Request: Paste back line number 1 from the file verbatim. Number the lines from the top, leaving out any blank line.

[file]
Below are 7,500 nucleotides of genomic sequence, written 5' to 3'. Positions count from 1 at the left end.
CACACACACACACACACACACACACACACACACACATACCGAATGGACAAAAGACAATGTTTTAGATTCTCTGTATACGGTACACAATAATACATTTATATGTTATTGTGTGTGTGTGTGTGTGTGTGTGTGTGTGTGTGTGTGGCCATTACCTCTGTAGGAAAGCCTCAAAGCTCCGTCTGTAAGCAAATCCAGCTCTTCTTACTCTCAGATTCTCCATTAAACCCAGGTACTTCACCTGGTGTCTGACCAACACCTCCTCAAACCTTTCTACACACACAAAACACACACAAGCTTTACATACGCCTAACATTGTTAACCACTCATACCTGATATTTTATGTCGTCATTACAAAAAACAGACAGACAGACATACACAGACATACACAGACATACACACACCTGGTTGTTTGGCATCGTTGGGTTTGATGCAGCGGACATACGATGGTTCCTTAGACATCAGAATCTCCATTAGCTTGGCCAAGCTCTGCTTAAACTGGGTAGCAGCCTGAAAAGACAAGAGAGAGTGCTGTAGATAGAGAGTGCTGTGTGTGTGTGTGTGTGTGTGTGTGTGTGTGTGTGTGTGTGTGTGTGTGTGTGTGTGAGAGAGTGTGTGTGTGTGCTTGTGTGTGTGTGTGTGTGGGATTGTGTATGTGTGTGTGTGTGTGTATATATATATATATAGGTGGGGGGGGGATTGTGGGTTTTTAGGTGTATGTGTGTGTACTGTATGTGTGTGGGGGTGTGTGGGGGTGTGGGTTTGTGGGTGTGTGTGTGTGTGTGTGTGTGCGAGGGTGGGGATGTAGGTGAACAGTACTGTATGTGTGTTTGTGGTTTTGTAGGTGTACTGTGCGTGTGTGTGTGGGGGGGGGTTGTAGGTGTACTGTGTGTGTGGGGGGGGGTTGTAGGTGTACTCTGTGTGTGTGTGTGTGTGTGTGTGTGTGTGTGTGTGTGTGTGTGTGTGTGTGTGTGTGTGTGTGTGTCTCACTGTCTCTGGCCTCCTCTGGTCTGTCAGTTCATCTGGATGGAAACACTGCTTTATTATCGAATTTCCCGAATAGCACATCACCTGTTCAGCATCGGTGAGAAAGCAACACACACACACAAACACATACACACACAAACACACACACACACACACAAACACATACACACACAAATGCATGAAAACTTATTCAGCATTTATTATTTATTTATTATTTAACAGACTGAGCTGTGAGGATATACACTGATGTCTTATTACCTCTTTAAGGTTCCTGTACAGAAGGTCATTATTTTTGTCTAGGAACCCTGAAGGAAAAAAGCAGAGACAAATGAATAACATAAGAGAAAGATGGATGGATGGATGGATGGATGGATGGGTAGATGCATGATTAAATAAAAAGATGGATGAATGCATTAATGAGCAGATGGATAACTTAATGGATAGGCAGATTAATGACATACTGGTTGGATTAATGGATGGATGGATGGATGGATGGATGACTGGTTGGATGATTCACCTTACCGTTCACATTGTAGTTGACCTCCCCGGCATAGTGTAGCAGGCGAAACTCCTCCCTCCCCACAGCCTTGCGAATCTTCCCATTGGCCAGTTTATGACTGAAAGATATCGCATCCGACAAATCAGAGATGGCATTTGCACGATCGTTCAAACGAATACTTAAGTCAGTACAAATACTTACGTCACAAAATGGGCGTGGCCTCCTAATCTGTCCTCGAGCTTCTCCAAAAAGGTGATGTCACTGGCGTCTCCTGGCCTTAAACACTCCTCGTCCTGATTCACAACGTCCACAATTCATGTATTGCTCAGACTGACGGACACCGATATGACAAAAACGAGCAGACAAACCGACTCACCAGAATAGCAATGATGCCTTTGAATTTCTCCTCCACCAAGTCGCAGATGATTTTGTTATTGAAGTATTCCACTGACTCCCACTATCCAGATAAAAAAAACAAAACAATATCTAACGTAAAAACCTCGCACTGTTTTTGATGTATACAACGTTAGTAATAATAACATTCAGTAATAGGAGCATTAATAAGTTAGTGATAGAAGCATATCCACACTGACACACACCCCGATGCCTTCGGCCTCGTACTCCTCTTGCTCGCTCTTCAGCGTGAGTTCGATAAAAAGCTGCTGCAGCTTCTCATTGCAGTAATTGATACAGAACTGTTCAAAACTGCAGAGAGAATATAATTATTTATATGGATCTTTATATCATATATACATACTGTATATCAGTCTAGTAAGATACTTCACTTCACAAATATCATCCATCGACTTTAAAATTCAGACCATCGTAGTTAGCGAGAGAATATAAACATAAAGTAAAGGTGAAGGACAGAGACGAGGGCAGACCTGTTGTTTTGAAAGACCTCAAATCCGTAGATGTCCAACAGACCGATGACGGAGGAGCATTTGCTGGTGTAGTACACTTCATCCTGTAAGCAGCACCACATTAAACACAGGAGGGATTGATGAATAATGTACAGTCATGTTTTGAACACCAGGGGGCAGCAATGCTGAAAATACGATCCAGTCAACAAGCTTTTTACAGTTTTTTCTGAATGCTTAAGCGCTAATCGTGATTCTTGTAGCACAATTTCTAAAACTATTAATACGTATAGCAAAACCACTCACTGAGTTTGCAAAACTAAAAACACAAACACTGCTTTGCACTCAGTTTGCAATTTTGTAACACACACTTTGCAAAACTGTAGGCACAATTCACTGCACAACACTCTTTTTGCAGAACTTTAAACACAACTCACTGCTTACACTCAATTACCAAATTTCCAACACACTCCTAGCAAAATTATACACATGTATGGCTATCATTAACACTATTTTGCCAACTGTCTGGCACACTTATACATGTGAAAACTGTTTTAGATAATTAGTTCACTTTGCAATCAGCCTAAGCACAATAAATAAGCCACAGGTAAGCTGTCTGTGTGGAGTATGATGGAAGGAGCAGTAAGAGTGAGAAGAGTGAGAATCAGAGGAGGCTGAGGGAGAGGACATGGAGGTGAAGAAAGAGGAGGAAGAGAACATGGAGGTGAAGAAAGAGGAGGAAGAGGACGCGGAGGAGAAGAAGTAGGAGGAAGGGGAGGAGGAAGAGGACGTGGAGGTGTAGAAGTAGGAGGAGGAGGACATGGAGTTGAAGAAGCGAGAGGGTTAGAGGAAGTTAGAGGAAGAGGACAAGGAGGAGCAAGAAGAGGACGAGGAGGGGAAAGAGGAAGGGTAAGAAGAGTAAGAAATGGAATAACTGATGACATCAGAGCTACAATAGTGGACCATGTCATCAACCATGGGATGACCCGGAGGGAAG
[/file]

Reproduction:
Below are 7,500 nucleotides of genomic sequence, written 5' to 3'. Positions count from 1 at the left end.